Food intolerances or “sensitivities” can affect you in many ways and you are not necessarily aware of them.
And they’re a lot more common than most people think.
I’m not talking about anaphylaxis or immediate allergic reactions that involve an immune response. Those can be serious and life-threatening. If you have any allergies, you need to steer clear of any traces of foods you are allergic to, and speak with your doctor or pharmacist about emergency medication, if necessary. The most common and in the public’s awareness is the peanut allergy and we are aware of the epipen. There is a lot of education out there for this topic.
What I’m talking about, is an intolerance, meaning you do not tolerate a specific food very well and it causes immediate or chronic symptoms anywhere in the body. Symptoms can take hours or even days to show themselves versus the immediate reaction that would cause an anaphylactic situation. And symptoms can be located just about anywhere in the body. It is not “life threatening” in the classical sense but does impact the body chronically.
This is what makes food intolerances so tricky to identify. They are not as obvious at first.
Symptoms of food intolerances
There are some common food intolerances that have immediate and terribly painful gastrointestinal symptoms, such as lactose intolerance or celiac disease. These can cause stomach pain, gas, bloating and/or diarrhea; symptoms can start immediately after eating lactose or gluten.
On the other hand, other more insidious symptoms may not be linked to foods in an obvious way.
- Chronic muscle or joint pain
- Sweating, or increased heart rate or blood pressure
- Headaches or migraines
- Exhaustion after a good night’s sleep
- Autoimmune conditions like Hashimoto’s or rheumatoid arthritis
- Rashes or eczema
- Inability to concentrate or feeling like your brain is “foggy”
- Shortness of breath
If your body has trouble digesting specific foods, it can affect your hormones, metabolism or even cause inflammation and result in any of the symptoms listed above. And these can affect any (or all) parts of the body, not just your gastrointestinal system.
If you gain weight or have trouble losing weight it might be worth it looking into food intolerances. I was able to get rid of my muffin top by merely avoiding the foods I am sensitive to. Who would have thought….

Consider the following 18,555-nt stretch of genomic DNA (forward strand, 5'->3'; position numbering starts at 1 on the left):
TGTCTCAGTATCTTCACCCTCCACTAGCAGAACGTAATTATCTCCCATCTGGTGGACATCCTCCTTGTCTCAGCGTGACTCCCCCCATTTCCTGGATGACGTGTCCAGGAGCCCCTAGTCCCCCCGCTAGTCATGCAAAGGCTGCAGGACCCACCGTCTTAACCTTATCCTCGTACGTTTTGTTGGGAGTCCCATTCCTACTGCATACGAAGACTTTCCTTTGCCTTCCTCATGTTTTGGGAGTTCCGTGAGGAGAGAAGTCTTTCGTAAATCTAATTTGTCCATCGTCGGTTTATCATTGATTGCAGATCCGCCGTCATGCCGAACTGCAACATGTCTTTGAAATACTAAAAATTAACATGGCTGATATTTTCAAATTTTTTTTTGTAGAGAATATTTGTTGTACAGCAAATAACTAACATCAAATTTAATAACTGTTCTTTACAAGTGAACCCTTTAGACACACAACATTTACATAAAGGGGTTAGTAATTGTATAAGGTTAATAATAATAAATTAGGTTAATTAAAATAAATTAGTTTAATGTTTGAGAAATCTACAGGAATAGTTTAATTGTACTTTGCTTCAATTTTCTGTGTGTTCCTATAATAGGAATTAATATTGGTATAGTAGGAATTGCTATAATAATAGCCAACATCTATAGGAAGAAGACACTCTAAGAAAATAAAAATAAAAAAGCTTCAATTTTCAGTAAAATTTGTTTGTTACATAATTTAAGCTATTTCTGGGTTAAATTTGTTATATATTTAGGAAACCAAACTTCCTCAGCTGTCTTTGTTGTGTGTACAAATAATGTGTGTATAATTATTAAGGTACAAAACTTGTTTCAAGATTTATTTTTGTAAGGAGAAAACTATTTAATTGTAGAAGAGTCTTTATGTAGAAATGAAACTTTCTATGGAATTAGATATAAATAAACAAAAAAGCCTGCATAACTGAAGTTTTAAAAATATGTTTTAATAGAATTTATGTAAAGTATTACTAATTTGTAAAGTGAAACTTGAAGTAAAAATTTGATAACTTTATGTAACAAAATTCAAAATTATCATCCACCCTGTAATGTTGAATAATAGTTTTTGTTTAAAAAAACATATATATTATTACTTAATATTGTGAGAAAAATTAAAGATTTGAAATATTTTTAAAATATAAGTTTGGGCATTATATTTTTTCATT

How to prevent these intolerances
The main thing you can do is to figure out which foods or drinks you may be reacting to and stop ingesting them.
I know, I know…this sounds so simple, and yet it can be SO HARD.
The best way to identify your food/drink triggers is to eliminate them.
Yup, get rid of those offending foods/drinks. All traces of them, for three full weeks and monitor your symptoms.
You can use the download link below to get your weekly food journal template, which makes it easier to track your food intake.
If things get better, then you need to decide whether it’s worth it to stop ingesting them, or if you want to slowly introduce them back one at a time while still looking out to see if/when symptoms return.
If you like guidance and help with this process, reach out to me. I’d gladly assist you in this detective work and help you find the foods that work for you.
Start Here: Two common food intolerances
Here are two of the most common triggers of food intolerances:
- Lactose (in dairy – eliminate altogether, or look for a “lactose-free” label – try nut or coconut milk instead).
- Gluten (in wheat, rye, and other common grains – look for a “gluten-free” label – try gluten-free grains like rice, quinoa & gluten-free oats).
Those are two of the most common reactive foods and a good place to start because lactose intolerance is thought to affect up to 75% of people, while “non-celiac gluten sensitivity” can affect up to 13% of people.
So, if you can eliminate all traces of lactose and gluten for three weeks, it can confirm whether either or both of these, are a source of your symptoms.
Don’t worry about not getting all of your essential nutrients if going on this trial and let me assure you, you absolutely can get all of the nutrients you need if you focus on replacing them with nutrient-dense foods.
A reliable way to monitor how you feel after eating certain foods is to track it. After every meal or snack, write down the foods you ate and any symptoms so you can more easily spot trends.
And, as mentioned earlier, symptoms may not start immediately following a meal. You may find, for example, that you wake up with a headache the morning after eating bananas.
You might be surprised what links you can find if you track your food and symptoms well!
IMPORTANT NOTE: When you eliminate something, you need to make sure it’s not hiding in other foods or the whole point of eliminating it for a few weeks is lost. Restaurant food, packaged foods, and sauces or dressings are notorious for adding ingredients that you’d never think are there. You know that sugar hides in almost everything, but did you also know that wheat is often added to processed meats and soy sauce, and lactose can even be found in some medications or supplements?
When in doubt you HAVE to ask the server in a restaurant about hidden ingredients, read labels and consider cooking from scratch.
What if it doesn’t work?
If eliminating these two common food intolerances doesn’t work, then you can go one step further to eliminate all dairy (even lactose-free) and all grains (even gluten-free) for three weeks.
You may need to see a qualified healthcare practitioner for help, and that’s OK. I don’t want you to continue suffering if you don’t need to! I am here to help.
Browse my recipe section for delicious gluten- and dairy free recipes and try the Happy Hot morning breakfast in your elimination phase. Insert hyperlink to recipe
I’d love to hear from you how your elimination process went. Let me know in the comments. Have questions, ask away below. I make sure to answer all of them.